Skills GapDespite estimates that the skills gap prevents up to 80 percent of companies from hiring quality workers, a recent study suggests the skills gap may not be as big of a problem as previously believed. Research by Andrew Weaver, professor of labor and employment relations at University of Illinois, and Paul Osterman of the Massachusetts Institute of Technology, estimate that there is only about 16 to 25 percent of a potential skills gap for unfilled positions, a finding that sharply contrasts with what is widely reported.

This study differs from others because it is the first to measure the precise skills manufacturers look for in conjunction with hiring outcomes and organizational characteristics. Weaver and Osterman found that one of the most significant predictors of long-term vacancies was demand for higher-level math and reading skills.

However, the greatest probability for long-term vacancies proved to be for job positions in manufacturing plants that are members of “clusters,” or that demand highly specialized skills. Many manufacturers that are part of a cluster are smaller companies who don’t have the resources to fund a training department or large recruitment department. Because of this, they are more likely to have job positions, with specific skill sets, that go unfilled for long periods of time. In other words, there is no problem with finding quality workers, but rather finding skilled employees who can serve the niche demands of those advanced manufacturers.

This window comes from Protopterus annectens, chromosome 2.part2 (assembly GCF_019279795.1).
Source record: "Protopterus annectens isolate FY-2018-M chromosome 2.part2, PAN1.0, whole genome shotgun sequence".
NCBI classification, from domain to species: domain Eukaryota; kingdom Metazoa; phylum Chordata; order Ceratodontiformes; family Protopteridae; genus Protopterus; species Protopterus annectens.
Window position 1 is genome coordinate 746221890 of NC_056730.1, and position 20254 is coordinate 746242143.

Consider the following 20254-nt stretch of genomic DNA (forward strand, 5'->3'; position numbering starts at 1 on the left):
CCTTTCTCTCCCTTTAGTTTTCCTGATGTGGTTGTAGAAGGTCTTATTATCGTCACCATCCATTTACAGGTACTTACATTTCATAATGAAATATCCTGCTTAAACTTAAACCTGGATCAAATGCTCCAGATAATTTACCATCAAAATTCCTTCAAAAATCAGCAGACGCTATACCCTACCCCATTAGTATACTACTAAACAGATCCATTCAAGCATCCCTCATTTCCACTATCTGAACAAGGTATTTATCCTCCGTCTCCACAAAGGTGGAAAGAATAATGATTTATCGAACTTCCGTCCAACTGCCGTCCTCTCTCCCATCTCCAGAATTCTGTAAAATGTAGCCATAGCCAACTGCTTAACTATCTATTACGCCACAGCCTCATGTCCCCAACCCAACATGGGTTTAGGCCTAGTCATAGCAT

So, Weaver and Osterman argue that rather than proving a skills gap exists and pointing to a low-quality labor supply, the results indicate that manufacturers need to look at the demand of their industry and how to bridge support to create a supply of workers who meet their skill set. From there, they will realize the importance and need for intermediaries, such as community colleges and trade associations, that will help balance out the supply and demand of the labor market.